Make the companies that build these places buy insurance policies to pay for dismantling them.
An innovative program aimed at getting more fruits and veggies to the poor is set to debut this summer in Detroit.
There's admittedly a certain irony in tearing down houses with funds marked to keep people in houses.
The century-old College for Creative Studies is helping to make that vision a reality.
You have to start somewhere, we guess?
The museum is threatening to play hardball if it's ordered to auction off its assets to help the city pay off its massive debt.
Many of the highest percentages of gay couples raising children are found in states that ban gay marriage.
The state that helped bring design to the masses reflects on its legacy with an upcoming symposium and exhibit.
Shrinking cities are hoping immigrants will rebuild our their communities. Washington should gear policy to helping them.
"It totally decimates democracy."
Even wealthy people in the suburbs.
Sometimes, it can be in a city's best interest to encourage the people who do it.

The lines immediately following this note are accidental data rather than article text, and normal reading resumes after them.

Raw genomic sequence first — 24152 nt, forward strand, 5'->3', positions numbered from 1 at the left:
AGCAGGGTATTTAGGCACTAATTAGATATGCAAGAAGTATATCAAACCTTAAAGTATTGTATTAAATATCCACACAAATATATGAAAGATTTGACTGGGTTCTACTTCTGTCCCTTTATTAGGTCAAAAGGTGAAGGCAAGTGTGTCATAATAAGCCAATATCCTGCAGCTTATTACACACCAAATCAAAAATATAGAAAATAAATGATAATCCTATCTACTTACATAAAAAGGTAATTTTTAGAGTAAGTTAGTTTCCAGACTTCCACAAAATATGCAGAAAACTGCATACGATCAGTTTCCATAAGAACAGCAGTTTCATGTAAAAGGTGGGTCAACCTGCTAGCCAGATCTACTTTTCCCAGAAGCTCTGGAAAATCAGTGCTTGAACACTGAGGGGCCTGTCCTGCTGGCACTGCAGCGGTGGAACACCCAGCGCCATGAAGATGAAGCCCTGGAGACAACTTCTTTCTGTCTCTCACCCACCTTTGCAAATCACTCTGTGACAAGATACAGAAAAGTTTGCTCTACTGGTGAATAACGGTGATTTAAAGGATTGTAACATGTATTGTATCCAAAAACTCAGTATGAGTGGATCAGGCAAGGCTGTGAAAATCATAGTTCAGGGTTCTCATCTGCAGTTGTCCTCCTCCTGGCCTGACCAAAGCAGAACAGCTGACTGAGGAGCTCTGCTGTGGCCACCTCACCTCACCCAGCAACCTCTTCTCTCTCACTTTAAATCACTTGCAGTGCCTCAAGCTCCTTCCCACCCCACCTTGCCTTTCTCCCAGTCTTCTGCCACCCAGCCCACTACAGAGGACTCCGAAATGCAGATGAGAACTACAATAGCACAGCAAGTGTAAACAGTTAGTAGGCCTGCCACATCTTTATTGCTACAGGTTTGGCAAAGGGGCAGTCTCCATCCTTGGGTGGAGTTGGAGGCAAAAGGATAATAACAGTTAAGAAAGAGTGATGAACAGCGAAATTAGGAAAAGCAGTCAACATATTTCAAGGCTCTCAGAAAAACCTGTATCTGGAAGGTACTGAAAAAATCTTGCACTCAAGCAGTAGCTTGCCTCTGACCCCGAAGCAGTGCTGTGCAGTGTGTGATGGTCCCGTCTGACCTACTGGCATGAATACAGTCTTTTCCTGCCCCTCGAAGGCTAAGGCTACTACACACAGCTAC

It's time to come up with a new way of thinking and talking about places like Milwaukee, Pittsburgh, and Cleveland.
The final installment of our series exploring the economic divides across America's largest cities and metros.
As school districts downsize, they leave behind shuttered buildings. Finding new uses for them can be difficult, to say the least.
Our weekly roundup of the most intriguing articles about cities and urbanism we've come across in the past seven days.
A few of the 886 proposals from the Knight Foundation's latest open government news challenge.
Populations in markets hit hard by the 2008 crisis – like Phoenix, Orlando, and Las Vegas – grew faster than others.
When electricity was new, town leaders looked to "moonlight towers" to provide mass illumination.